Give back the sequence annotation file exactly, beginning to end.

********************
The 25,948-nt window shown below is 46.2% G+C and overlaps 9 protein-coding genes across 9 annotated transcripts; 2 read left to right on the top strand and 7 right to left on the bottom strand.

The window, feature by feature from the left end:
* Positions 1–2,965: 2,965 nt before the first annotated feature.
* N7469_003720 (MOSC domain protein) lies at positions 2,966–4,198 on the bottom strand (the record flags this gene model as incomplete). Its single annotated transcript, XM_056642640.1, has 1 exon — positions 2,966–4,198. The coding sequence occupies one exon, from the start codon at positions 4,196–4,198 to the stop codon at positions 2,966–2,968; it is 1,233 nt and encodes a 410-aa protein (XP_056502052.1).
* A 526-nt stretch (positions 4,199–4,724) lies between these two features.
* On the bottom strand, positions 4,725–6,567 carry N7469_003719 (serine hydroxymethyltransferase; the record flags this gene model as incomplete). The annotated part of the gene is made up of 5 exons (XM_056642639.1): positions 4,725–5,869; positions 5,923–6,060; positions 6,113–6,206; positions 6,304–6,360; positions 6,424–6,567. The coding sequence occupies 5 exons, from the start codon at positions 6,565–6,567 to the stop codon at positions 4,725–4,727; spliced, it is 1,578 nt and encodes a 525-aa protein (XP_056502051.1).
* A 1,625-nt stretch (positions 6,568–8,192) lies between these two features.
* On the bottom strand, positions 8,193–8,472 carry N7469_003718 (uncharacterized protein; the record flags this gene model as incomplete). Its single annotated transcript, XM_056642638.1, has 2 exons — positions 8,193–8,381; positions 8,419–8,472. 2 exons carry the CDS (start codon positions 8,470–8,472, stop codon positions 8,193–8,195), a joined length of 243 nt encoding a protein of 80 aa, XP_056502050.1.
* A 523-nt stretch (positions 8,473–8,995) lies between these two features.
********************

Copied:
The 25,948-nt window shown below is 46.2% G+C and overlaps 9 protein-coding genes across 9 annotated transcripts; 2 read left to right on the top strand and 7 right to left on the bottom strand.

The window, feature by feature from the left end:
* Positions 1–2,965: 2,965 nt before the first annotated feature.
* N7469_003720 (MOSC domain protein) lies at positions 2,966–4,198 on the bottom strand (the record flags this gene model as incomplete). Its single annotated transcript, XM_056642640.1, has 1 exon — positions 2,966–4,198. The coding sequence occupies one exon, from the start codon at positions 4,196–4,198 to the stop codon at positions 2,966–2,968; it is 1,233 nt and encodes a 410-aa protein (XP_056502052.1).
* A 526-nt stretch (positions 4,199–4,724) lies between these two features.
* On the bottom strand, positions 4,725–6,567 carry N7469_003719 (serine hydroxymethyltransferase; the record flags this gene model as incomplete). The annotated part of the gene is made up of 5 exons (XM_056642639.1): positions 4,725–5,869; positions 5,923–6,060; positions 6,113–6,206; positions 6,304–6,360; positions 6,424–6,567. The coding sequence occupies 5 exons, from the start codon at positions 6,565–6,567 to the stop codon at positions 4,725–4,727; spliced, it is 1,578 nt and encodes a 525-aa protein (XP_056502051.1).
* A 1,625-nt stretch (positions 6,568–8,192) lies between these two features.
* On the bottom strand, positions 8,193–8,472 carry N7469_003718 (uncharacterized protein; the record flags this gene model as incomplete). Its single annotated transcript, XM_056642638.1, has 2 exons — positions 8,193–8,381; positions 8,419–8,472. 2 exons carry the CDS (start codon positions 8,470–8,472, stop codon positions 8,193–8,195), a joined length of 243 nt encoding a protein of 80 aa, XP_056502050.1.
* A 523-nt stretch (positions 8,473–8,995) lies between these two features.